Tough new measures to end the blight of nuisance calls
People being harassed by nuisance calls will be given new powers to stop them from today.
Cold calls offering to settle personal injury claims or sell payment protection insurance (PPI) will be banned if the claimant has not chosen to ‘opt-in’ to receive them.
Previously people had to ‘opt-out’ of receiving such calls by registering with the free Telephone Preference Service or withdraw their consent while on the call.
However, the new powers will force the caller to make the necessary checks to make sure they have the recipient’s consent before calling.
Those offering unwanted claims management services could be fined as much as half a million pounds by the Information Commissioner’s Office (ICO) if they breach the rules.
The Financial Conduct Authority highlighted that in the last 12 months, approximately 2.7 billion unsolicited calls, texts and emails were made to the UK’s adult population offering to help them make a claim. This includes calls about recent accidents or mis-sold PPI. This is equivalent to approximately 50 calls, texts or emails being made to every member of the adult population.
Minister for Digital Margot James said:
“Today we are one step closer to ending the menace of nuisance calls. Our new laws mean people will now have to give consent to receive calls and have the power to choose where they seek compensation for personal injury claims or mis sold payment protection insurance. This is a big boost for the Information Commissioner’s Office and will help them crack down on the cold call sharks.
”Individuals will be able to opt-in to receiving these calls by consenting to be contacted by claims companies when enquiring about settling a claim, or when seeking claims advice.
These new measures together with the strengthened Data Protection Act, will curb the number of nuisance calls received by consumers.
If they receive nuisance calls they can report it to the ICO who will investigate and take action against those responsible.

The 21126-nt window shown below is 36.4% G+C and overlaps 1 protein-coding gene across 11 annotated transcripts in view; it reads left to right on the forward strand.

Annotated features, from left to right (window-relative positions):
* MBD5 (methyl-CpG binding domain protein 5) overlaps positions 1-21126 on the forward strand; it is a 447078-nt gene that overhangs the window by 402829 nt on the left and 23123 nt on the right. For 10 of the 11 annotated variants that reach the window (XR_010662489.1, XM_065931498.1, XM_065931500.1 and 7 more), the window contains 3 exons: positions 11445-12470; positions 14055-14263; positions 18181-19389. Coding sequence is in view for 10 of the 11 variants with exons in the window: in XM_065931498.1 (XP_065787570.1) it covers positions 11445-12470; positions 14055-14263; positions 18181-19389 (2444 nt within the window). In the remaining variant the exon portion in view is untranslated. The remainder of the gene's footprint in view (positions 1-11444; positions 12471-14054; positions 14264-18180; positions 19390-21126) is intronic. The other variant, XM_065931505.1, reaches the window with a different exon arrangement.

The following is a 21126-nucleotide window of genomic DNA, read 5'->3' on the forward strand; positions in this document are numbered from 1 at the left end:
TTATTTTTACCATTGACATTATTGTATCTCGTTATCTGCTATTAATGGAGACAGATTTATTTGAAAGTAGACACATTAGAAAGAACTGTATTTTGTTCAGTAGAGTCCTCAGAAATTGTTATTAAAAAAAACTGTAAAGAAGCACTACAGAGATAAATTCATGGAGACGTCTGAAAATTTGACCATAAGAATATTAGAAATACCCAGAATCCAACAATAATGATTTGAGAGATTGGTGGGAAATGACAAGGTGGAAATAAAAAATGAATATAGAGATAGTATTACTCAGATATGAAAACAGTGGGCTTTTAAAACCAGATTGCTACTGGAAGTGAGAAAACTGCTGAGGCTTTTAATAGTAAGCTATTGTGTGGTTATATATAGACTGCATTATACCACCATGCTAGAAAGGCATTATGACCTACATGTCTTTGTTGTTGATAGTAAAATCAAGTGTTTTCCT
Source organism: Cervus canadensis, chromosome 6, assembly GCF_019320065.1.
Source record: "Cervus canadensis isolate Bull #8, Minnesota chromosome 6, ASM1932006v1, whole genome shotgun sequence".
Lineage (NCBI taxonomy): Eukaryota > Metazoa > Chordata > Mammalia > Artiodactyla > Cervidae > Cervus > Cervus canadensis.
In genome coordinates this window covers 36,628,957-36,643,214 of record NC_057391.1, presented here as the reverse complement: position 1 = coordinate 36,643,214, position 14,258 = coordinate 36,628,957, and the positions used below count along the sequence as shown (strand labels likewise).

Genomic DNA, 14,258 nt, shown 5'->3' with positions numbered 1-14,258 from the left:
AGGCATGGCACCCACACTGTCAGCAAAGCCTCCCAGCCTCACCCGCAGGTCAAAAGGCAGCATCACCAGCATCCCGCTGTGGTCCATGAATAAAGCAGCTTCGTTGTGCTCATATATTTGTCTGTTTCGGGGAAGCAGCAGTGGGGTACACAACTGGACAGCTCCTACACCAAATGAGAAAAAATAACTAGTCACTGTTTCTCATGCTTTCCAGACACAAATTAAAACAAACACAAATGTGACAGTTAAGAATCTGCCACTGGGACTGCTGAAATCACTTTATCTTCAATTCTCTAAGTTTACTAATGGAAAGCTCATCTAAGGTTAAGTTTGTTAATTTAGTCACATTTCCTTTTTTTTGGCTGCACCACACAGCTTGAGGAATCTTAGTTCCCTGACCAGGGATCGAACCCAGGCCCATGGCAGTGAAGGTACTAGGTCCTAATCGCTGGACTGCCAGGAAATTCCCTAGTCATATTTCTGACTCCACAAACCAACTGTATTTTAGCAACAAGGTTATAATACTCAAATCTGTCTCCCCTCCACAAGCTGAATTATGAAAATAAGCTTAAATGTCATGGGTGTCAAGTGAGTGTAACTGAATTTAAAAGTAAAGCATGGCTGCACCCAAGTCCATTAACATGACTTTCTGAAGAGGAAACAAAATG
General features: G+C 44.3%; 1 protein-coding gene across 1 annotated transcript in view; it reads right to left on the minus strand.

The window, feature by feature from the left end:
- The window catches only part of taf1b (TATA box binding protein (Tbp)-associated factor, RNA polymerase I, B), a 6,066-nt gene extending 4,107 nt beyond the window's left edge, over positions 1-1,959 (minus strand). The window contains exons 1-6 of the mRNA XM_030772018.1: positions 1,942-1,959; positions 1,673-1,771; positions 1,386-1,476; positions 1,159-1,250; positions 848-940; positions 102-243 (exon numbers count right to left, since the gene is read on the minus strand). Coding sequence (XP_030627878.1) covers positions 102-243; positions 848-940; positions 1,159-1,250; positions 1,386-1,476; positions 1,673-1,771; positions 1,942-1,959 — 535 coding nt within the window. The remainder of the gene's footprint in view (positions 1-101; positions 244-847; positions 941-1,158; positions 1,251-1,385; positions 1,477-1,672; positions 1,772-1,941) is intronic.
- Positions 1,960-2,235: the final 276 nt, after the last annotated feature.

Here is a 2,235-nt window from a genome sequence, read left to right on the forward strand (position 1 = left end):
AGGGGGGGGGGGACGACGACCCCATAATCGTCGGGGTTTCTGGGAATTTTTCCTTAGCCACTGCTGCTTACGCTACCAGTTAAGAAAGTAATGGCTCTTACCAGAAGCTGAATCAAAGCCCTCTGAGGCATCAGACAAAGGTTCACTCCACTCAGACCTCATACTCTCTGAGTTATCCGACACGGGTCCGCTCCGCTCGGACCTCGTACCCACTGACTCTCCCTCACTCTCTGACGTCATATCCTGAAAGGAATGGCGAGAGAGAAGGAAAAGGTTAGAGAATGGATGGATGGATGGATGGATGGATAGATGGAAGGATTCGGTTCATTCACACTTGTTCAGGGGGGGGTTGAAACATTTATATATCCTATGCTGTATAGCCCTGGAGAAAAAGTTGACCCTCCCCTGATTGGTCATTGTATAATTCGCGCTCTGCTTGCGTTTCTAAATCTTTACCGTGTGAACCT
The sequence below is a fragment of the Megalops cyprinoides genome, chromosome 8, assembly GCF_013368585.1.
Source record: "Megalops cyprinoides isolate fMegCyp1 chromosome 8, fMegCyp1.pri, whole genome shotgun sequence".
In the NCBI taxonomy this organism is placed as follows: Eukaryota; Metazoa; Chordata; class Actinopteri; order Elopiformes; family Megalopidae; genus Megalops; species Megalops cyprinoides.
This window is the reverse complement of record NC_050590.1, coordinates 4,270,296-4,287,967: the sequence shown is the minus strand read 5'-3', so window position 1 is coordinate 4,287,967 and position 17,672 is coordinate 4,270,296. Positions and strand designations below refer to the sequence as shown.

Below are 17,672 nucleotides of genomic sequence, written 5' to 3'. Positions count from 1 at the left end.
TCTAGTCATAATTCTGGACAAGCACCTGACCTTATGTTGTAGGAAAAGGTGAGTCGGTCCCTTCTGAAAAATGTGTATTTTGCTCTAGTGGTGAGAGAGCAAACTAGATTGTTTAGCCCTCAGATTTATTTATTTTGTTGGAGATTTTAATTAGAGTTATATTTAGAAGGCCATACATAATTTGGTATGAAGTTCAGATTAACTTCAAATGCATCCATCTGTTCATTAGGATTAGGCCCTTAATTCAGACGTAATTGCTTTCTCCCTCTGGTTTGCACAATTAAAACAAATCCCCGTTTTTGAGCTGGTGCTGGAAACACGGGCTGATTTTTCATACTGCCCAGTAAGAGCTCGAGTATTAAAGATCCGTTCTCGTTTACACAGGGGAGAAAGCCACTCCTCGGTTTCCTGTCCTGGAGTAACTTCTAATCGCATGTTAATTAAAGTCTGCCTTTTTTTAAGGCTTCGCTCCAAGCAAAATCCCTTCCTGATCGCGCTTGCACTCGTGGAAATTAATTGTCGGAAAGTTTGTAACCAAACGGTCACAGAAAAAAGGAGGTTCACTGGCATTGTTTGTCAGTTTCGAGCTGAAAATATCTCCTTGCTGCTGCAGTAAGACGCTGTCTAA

Andy Curry, Enforcement Group Manager at the Information Commissioner’s Office, said:
“Millions of nuisance calls, texts and emails are made every year in the UK and can cause real distress to people. This amendment to the Privacy and Electronic Communications Regulations will increase our ability to take action against those companies who deliberately flout the law and cause real upset and harm.”
The government has already made it easier for regulators to fine those breaching direct marketing rules, forced companies to display their number when calling customers and increased fines for wrongdoers.
On top of this the government has also:
Consulted on new measures to fine bosses of companies which plague people with unsolicited nuisance calls up to half a million pounds under new proposals to make them personally liable if their firm breaks the law;
Introduced a measure in the Digital Economy Act 2017 to make it a requirement for the Information Commissioner to issue a statutory code of practice on direct marketing;
Amended the Privacy and Electronic Communications Regulations (PECR) to require all direct marketing callers to provide Caller Line Identification;
Lowered the legal threshold at which the ICO may impose a monetary penalty on organisations breaching PECR (a previous requirement to prove that the call caused alarm or distress was removed);
Made it easier for the ICO to more effectively share information with Ofcom in relation to nuisance calls through an amendment to the Communications Act 2003;
Given the ICO the power to issue monetary penalty notices up to £500,000 for serious breaches of PECR;
Introduced a ban on cold calling in relation to claims management services through the Financial Claims and Guidance Act 2018, except where the receiver has consented to such calls being made to them. The 2018 Act also includes powers to ban cold calls from pension providers; and
Given £500,000 to Trading Standards to help install call blocking devices installed in the homes of vulnerable people.